|S.No||Author||Method/Classifier Used||Sensitivity||Specificity||Accuracy||Experimental data|
|1||Sopharak et al. ||Mathematical Morphology||81.61||99.99||99.98||45 non-dilated images|
|2||Akram et al. ||GMM and SVM||98.64||99.69||99.4||219 retinal images|
|3||Mahendran et al. ||SVM||98.68||100||97.89||370 retinal images|
|4||Romero et al. ||PCA||92.32||93.87||95.93||89 retinal images|
|88.06||97.47||92.19||100 retinal images|
|5||Haloi et al. ||DNN||87||95||98.8||Three data sets of 50, 1200, and 89 retinal mages.|
Table 2: Comparison chart of non-invasive methods for the screening or early detection of DR.
Not only DR but diseases related to stomach problems, foot problems, high blood pressure, stroke and bacterial infections are also occur due to diabetes. Early detection of such diseases can prevent the severe complications in diabetic subjects. Computer Aided Diagnostic (CAD) systems need to be developed. The increasing cost of medicine and insufficient resources for development boost up the necessity for such an approach.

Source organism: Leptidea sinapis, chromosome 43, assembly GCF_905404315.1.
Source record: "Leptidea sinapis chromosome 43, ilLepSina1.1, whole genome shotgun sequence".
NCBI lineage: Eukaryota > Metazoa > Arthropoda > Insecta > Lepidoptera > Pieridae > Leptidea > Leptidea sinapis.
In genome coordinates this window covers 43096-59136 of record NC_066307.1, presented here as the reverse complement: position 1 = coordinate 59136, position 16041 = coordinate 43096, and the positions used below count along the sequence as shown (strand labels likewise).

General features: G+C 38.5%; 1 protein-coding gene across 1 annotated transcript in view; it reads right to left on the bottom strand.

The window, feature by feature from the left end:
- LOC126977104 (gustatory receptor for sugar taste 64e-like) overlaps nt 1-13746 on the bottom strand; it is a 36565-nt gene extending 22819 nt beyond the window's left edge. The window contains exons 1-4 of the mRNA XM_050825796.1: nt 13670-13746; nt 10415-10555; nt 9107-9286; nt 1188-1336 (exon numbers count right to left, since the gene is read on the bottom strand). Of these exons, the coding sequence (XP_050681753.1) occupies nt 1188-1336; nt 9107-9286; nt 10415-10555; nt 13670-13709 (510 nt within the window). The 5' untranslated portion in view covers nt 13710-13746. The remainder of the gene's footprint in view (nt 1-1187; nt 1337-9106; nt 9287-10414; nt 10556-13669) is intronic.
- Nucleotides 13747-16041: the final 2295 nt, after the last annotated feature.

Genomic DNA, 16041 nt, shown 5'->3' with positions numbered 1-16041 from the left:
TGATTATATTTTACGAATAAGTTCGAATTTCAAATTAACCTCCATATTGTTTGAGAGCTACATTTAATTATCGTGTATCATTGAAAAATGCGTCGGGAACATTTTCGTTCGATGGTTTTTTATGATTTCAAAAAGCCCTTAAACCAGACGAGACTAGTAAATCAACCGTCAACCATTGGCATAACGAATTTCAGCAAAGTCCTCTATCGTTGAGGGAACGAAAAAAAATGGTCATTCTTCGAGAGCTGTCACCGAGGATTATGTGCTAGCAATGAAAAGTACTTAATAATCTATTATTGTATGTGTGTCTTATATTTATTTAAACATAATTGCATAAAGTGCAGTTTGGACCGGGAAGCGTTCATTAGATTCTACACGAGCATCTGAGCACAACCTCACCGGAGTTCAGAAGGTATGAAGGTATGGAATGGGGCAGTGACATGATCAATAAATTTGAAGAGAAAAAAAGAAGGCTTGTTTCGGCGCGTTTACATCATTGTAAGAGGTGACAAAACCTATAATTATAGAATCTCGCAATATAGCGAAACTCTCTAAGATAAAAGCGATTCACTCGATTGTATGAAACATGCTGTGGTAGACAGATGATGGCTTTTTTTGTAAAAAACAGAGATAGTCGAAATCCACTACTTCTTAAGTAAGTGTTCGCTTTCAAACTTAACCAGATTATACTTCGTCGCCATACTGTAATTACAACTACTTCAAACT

Several methods used for the non-invasive measurement of glucose concentration have been studied. Insight of these methods opens new dimension for thinking about other non-invasive procedures. Moreover, there has been a constant demand for techniques which are based on precise mathematical modeling. In view of vast applications of color image processing, one can utilize iridology and sclerology for the better understanding of diabetes and its health hazardous effects. Analysis of color components of palpebral conjunctiva can also paved a new path in the determination of blood glucose concentration. Efficiency of existing method needs to be improved in order to get accurate information. So that medical practitioner makes the best plan for managing the diabetes.
Diwakar Agarwal researched the data and wrote the manuscript. Atul Bansal reviewed the manuscript and give suitable suggestions.
Diwakar Agarwal is the guarantor of this work and, as such, had full access to all the data in the study and takes responsibility for the integrity of the data and the accuracy of the data analysis.